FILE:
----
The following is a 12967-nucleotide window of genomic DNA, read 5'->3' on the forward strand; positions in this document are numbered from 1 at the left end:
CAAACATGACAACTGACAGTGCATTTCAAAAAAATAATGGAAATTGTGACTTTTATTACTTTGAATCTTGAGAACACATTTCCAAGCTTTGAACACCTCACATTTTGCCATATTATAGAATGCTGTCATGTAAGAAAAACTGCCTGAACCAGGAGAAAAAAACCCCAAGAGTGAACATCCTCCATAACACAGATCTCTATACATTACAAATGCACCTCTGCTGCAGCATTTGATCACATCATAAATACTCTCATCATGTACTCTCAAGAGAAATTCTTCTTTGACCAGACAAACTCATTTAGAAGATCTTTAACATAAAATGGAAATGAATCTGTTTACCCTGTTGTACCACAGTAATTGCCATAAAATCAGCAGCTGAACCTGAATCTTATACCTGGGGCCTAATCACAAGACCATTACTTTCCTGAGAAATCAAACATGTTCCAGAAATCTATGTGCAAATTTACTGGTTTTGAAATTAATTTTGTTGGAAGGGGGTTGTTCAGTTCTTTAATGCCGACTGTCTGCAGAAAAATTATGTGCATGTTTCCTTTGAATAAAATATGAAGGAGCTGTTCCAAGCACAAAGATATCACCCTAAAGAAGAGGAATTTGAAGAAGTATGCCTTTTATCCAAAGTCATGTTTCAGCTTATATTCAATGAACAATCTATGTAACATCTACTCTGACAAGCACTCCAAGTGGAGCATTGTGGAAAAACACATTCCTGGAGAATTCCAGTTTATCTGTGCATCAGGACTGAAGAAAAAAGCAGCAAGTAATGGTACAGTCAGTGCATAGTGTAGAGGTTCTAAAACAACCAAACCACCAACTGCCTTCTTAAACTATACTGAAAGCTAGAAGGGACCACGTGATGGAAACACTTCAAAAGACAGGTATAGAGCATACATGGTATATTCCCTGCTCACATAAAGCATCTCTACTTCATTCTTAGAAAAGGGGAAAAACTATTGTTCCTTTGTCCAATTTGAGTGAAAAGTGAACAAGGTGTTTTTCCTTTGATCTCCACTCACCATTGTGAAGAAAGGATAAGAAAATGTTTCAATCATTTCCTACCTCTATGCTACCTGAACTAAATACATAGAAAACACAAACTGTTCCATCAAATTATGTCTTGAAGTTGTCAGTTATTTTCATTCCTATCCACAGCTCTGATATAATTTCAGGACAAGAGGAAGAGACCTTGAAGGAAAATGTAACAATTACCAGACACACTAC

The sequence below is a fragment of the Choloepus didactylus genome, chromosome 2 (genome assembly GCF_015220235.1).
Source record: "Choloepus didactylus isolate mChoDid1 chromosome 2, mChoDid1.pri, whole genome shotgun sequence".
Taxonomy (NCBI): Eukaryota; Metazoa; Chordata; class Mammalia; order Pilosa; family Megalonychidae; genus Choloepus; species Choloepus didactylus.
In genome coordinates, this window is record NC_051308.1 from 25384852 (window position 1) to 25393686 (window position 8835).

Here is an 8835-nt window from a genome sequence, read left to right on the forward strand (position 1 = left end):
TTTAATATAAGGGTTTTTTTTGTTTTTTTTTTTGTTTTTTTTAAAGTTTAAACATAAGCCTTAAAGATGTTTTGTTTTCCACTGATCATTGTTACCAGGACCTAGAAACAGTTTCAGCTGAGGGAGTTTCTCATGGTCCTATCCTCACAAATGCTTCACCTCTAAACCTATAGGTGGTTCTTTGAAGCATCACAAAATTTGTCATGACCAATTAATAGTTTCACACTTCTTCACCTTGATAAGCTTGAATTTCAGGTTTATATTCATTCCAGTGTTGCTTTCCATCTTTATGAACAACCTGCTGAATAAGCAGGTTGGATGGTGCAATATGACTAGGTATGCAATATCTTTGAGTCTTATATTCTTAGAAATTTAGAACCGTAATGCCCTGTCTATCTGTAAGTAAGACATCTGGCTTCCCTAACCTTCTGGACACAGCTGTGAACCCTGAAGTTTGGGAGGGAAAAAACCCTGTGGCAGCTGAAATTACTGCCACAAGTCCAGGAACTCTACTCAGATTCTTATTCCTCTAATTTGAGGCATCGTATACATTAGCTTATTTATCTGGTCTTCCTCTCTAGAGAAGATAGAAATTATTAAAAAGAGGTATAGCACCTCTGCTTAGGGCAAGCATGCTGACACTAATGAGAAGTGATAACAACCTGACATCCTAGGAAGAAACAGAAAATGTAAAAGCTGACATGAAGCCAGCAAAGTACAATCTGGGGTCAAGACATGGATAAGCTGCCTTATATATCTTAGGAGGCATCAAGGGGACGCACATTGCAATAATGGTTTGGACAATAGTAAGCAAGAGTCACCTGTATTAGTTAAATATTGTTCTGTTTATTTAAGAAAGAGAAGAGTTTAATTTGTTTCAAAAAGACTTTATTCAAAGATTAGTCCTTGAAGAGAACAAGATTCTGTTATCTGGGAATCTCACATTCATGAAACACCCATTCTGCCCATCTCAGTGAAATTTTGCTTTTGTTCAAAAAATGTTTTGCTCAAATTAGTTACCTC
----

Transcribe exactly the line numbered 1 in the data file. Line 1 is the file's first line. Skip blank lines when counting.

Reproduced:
The following is a 12967-nucleotide window of genomic DNA, read 5'->3' on the forward strand; positions in this document are numbered from 1 at the left end: